Epilepsy Problem in Human


Epilepsy is a “short circuit in the brain”. The first successful surgery for uncontrolled epilepsy was performed by Sir Victor Horsley, on 25th May, 1886

Temporal Lobectomy

There are several epilepsy surgery technologies but the most common epilepsy surgery is Temporal Lobe epilepsy surgery. Medial temporal sclerosis (MTS) is one of the best-characterized epileptic syndromes. MTS is defined by classical temporal lobe seizures, associated with characteristic temporal spikes on EEG and hippocampal sclerosis identified on MRI. The improvement in seizure frequency after temporal lobectomy is measured by reduced frequency and intensity. Based on the Engel’s classifications, improvement ranges from 60% to 80%. In select populations, seizure-free outcomes of 90% to 100% have been reported.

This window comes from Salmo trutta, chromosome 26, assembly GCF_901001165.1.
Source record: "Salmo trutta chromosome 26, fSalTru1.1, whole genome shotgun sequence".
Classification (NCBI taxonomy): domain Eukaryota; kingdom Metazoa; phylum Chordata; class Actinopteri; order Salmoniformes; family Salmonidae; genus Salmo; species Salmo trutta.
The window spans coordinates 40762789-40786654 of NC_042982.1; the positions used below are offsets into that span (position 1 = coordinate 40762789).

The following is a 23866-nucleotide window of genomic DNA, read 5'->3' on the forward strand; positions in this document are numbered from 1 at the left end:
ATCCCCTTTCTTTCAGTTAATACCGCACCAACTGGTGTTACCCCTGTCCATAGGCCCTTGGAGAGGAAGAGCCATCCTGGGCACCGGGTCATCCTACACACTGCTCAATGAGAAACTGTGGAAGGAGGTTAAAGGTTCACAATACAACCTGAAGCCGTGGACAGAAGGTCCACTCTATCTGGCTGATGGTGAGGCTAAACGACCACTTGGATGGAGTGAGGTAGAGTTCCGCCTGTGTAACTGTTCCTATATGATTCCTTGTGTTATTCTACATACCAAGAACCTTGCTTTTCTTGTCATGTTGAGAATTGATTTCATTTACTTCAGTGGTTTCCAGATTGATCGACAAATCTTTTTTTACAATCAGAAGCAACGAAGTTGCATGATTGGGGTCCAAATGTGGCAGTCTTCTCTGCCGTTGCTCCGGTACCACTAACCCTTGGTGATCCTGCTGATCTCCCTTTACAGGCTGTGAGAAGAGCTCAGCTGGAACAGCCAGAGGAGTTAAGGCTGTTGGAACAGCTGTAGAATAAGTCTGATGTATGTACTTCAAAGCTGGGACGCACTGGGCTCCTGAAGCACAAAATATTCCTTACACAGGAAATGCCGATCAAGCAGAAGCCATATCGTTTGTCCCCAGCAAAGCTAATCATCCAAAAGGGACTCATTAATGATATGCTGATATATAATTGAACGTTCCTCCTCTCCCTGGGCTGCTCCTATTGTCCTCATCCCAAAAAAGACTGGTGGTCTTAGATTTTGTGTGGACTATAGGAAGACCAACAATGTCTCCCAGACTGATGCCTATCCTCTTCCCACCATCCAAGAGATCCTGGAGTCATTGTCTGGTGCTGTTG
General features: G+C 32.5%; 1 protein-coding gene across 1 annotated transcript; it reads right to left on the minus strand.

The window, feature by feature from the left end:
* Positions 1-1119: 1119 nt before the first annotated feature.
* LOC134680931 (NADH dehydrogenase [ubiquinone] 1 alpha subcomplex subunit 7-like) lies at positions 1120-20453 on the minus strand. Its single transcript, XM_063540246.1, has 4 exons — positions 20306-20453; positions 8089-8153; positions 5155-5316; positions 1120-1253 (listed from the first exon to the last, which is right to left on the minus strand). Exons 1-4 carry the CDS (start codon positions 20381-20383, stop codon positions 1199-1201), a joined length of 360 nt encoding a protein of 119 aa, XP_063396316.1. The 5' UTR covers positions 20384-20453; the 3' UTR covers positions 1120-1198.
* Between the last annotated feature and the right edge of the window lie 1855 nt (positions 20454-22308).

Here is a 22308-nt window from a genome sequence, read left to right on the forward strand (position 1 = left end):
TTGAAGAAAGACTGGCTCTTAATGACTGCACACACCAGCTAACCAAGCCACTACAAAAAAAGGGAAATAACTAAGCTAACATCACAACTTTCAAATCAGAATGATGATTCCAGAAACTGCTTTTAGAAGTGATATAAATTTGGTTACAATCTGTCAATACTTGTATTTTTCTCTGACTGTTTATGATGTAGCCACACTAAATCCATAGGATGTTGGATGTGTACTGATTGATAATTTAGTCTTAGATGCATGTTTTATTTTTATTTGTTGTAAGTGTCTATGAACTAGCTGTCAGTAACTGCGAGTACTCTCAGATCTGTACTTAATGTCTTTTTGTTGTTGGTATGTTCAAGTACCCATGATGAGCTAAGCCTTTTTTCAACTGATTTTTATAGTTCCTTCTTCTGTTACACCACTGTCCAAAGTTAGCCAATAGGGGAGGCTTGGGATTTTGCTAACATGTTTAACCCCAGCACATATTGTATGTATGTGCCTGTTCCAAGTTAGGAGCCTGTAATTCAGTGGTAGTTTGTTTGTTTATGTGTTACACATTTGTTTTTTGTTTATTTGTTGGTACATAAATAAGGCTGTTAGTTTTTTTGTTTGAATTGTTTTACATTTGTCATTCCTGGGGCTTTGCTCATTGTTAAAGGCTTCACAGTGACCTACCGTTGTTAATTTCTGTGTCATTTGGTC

Mesial Temporal Sclerosis
MRI Showing Mesial Temporal Sclerosis

Furthermore, neuropsychologic outcomes are improved after temporal lobectomy. In one study, an average 10-point gain in IQ was seen in children after temporal lobectomy. The best outcomes with respect to neurocognitive function are seen when surgery is performed during adolescence or even earlier. In a double blind study performed on adult patients suffering from MTS it was concluded that surgical treatment was superior to prolonged medical therapy. In our personal series of over 100 cases there has been no mortality or major permanent morbidity. The seizure outcome (Engel gr I & II, i.e. almost no seizures) has been 77%.

Temporal Lobe Epilepsy Surgery
Picture after the resection of Temporal Lobe Epilepsy Surgery

This outcome is the best possible epilepsy surgery outcome amongst all epilepsy surgery.

Various techniques are used for temporal lobectomy. At JHRC we perform what is called standard temporal lobectomy with hippocampal resection in all cases.

Epilepsy Surgery performed under microscope
Epilepsy surgery being performed under microscope